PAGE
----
Friday Facts

Cover of magazine "The Flapper" for ...

Cover of magazine “The Flapper” for November 1922. Shows actress Billie Dove in football uniform. (Photo credit: Wikipedia)

Hello Again and welcome to Friday Facts, where I grab an article or any sort of a write-up about the silent-era by those who lived through it. This week I’ve come across an article from November 1922, of an interview with Colleen Moore by Gladys Hall for the Chicago Daily News. This article went under the heading The Flapper and it had a byline of Flappers Here to Stay, Says Colleen Moore. What is also noticeable in the article is the header which states: ‘Not For Old Fogies’, so this article which rightly was promoting the cause of Feminism, was at the same time indulging in agism – Mmmmm! Brilliant article though, so please enjoy:

Film Still of Colleen Moore as "Pink"...

Film Still of Colleen Moore as “Pink” Watson with Joe Yule Jr., who would later become Mickey Rooney, in Orchids and Ermine. (Photo credit: Wikipedia)

“One day, not so very long ago, Colleen Moore and I had luncheon together. I don’t suppose I ever met anybody so enthusiastic as Colleen. Even about the subway, upon which – or rather, within which – she had been spending most of her New York visit, frequently getting lost, but gallantly persisting, none the less. Flappers came up – in conversation, I mean – and I found Colleen as enthusiastic for the maligned misses as most doleful individuals are against them!”

Flapper #2

Flapper #2 (Photo credit: girlwparasol)

“‘Why’, said Colleen, with her head slightly to one side, an alert little manner, sort of characteristic of a humming bird, ‘Why, I’m a flapper myself!’ Colleen is twenty-one, correct flapper age, at any rate – but somehow, until she mentioned it, I really hadn’t catalogued her as precisely that. Flappers don’t generally do as much as Colleen, and they are more blase – about the subway.”

Page from magazine "The Flapper" for...

Page from magazine “The Flapper” for November 1922. (Photo credit: Wikipedia)

“A flapper,” Colleen went on, with wisdom, ‘is just a little girl trying to grow up – in the process of growing up. She wears flapper clothes out of mischief – because she thinks them rather smart and naughty. And what everyday, healthy, normal little girl doesn’t sort of like to be smart and naughty?”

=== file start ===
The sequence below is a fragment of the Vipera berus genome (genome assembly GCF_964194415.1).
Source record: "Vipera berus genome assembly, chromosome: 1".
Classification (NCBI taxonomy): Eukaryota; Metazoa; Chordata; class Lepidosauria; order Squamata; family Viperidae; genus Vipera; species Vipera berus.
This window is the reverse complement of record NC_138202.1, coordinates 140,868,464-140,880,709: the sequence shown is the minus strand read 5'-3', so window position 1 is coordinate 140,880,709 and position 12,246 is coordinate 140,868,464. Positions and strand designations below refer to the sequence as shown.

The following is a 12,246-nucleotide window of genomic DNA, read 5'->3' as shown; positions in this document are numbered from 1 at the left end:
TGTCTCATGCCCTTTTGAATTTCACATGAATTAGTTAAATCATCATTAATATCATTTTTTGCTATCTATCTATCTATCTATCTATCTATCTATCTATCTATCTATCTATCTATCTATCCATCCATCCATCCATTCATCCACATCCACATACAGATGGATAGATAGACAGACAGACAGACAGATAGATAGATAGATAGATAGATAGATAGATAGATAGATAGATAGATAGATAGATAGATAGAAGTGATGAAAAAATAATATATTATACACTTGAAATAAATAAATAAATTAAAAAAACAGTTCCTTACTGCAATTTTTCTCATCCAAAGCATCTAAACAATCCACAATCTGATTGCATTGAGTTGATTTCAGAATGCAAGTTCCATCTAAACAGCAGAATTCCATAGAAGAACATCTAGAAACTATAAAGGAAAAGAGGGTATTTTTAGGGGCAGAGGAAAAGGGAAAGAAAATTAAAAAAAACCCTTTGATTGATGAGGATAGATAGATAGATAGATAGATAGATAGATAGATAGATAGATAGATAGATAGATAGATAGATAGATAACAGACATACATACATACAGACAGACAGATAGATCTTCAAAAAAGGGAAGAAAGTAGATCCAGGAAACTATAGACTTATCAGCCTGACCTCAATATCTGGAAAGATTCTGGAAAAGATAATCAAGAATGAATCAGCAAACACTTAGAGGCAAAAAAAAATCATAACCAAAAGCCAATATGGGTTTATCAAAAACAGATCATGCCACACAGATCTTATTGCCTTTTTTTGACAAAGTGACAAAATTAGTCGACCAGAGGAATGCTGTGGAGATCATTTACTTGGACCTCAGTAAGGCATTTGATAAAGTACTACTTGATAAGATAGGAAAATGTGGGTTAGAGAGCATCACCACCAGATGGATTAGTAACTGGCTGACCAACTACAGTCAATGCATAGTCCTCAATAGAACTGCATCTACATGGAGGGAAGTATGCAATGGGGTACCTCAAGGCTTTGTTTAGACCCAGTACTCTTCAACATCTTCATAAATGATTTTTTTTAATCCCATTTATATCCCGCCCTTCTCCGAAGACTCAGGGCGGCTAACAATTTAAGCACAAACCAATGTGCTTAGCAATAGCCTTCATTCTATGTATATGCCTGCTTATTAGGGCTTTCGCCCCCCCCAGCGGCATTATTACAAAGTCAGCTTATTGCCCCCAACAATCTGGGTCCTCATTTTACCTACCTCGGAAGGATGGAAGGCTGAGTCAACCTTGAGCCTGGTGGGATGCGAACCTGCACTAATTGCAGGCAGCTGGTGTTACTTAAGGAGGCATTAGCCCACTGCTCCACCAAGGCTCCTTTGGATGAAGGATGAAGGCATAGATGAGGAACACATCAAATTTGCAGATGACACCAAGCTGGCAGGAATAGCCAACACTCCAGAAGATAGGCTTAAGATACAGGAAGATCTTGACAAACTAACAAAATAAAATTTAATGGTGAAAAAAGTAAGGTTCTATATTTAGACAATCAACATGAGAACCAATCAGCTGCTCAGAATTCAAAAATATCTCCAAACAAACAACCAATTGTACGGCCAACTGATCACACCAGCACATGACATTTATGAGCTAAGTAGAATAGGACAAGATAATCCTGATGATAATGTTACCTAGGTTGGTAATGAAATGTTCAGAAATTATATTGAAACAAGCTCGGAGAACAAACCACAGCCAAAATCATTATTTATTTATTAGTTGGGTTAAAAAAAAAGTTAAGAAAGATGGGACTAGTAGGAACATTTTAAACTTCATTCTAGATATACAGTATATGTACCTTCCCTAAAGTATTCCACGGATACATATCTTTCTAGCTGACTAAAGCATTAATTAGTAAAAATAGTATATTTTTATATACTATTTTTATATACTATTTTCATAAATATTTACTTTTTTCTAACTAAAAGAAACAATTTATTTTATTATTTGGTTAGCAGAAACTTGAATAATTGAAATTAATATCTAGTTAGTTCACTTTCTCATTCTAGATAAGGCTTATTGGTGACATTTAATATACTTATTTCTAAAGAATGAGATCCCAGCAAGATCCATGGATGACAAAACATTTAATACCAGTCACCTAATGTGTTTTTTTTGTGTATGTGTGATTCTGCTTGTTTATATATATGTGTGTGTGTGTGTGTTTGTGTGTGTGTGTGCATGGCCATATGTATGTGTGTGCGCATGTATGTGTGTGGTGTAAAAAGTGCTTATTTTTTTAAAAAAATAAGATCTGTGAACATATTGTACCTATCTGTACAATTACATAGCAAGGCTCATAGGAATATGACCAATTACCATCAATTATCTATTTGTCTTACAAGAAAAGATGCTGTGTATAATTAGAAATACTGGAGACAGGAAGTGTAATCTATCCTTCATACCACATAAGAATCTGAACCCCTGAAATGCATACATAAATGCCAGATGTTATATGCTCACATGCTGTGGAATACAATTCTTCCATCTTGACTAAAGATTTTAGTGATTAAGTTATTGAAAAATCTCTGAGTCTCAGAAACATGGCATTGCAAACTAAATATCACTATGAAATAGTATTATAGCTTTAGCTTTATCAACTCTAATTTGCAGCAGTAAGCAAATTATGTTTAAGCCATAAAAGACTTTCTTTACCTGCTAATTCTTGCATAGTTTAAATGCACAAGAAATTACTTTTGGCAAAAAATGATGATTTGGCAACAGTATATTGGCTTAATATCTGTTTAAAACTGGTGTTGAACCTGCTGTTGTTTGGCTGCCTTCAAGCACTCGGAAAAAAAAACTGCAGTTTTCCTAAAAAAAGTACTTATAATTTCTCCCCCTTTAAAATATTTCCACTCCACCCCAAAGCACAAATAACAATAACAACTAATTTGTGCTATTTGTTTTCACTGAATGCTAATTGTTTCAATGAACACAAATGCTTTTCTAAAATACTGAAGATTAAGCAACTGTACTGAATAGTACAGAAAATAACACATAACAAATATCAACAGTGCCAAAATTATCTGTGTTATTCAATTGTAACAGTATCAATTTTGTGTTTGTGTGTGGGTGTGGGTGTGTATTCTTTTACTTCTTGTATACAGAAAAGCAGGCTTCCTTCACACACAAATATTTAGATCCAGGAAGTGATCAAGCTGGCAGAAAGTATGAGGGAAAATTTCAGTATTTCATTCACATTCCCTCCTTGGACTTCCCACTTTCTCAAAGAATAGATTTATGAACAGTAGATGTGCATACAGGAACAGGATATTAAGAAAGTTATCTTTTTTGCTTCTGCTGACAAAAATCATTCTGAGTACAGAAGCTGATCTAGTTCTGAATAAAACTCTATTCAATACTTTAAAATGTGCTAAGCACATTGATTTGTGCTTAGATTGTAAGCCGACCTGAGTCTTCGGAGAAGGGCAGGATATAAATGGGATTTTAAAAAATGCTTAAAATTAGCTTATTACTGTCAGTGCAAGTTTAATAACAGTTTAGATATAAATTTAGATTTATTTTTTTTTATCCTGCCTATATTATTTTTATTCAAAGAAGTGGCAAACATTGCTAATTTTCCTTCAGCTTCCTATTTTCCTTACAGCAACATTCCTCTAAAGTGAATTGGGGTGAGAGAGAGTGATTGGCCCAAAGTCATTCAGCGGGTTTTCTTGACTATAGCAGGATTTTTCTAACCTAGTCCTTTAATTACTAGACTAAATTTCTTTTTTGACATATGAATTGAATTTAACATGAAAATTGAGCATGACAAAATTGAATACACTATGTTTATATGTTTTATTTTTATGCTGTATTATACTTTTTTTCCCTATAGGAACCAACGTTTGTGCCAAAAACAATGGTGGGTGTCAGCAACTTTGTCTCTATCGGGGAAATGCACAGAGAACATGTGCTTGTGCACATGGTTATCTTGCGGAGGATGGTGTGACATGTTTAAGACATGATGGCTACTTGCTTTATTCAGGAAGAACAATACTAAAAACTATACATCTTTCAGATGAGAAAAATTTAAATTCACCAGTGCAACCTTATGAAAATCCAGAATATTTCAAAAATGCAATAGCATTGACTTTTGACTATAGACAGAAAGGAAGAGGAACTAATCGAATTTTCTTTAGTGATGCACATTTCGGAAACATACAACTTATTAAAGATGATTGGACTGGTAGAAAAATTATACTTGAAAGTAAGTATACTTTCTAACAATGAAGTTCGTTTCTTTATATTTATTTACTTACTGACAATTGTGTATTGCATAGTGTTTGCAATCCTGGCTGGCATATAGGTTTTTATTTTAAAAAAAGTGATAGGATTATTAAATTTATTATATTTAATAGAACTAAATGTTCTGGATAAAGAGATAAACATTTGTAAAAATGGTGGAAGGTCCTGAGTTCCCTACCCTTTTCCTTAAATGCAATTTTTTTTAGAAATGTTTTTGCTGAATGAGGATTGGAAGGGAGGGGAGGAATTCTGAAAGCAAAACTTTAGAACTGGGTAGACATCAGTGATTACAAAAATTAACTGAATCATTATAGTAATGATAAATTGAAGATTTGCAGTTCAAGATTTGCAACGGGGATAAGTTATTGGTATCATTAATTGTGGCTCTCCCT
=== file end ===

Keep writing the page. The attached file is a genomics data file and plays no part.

Colleen Moore in Lilac Time

Colleen Moore in Lilac Time (Photo credit: cliff1066™)

“‘Little Lady Flapper is really old-fashioned; but in her efforts not to let anyone discover that her true ideal is love-in-a-cottage, she ‘flaps’ in the most desperately modern manner. Left to her own devices she would probably dance and flirt just as girls have always done – but honest, I don’t think she’d wear her skirts so short!”

Colleen Moore

Colleen Moore (Photo credit: Wikipedia)

“‘She likes her freedom, and she likes to be a bit daring, and snap her cunning, little manicured fingers in the face of the world; but fundamentally she is the same sort of girl as grandmamma was when she was young. The chief difference is that she has more ambition, and there are more things for her to wish for, and a greater chance of getting them. She demands more of men because she knows more about their work.”

colleen moore dance

colleen moore dance (Photo credit: carbonated)

“‘She uses lipstick and powder and rouge because, like every small girl, she apes her elders. She knows more of life than her mother did at the same age because she sees more of it. She knows what she wants and what she is doing, all of the time – and she meets life with a small and an eager, ardent hope. She’s a trim little craft and brave!”

Flapper in 1920s..

Flapper in 1920s.. (Photo credit: joanneteh_32(On Instagram as Austenland))

“‘The flapper has charm, good looks, good clothes, intellect and a healthy point of view. I’m proud to ‘flap’ – I am!'” -END

Colleen moore 1

Colleen moore 1 (Photo credit: Wikipedia)

And so you have it. Great article and great interview, in fact there wasn’t a whole lot of difference between the struggles of life and the quest to enjoy life today compared to ninety years ago. This is another article that has being republished on the http://www.oldmagazines.com website; I hope you’re enjoying them; I’ll be back next week with another! Bye for now!

Posted by Michael ‘Charlie’ McGee

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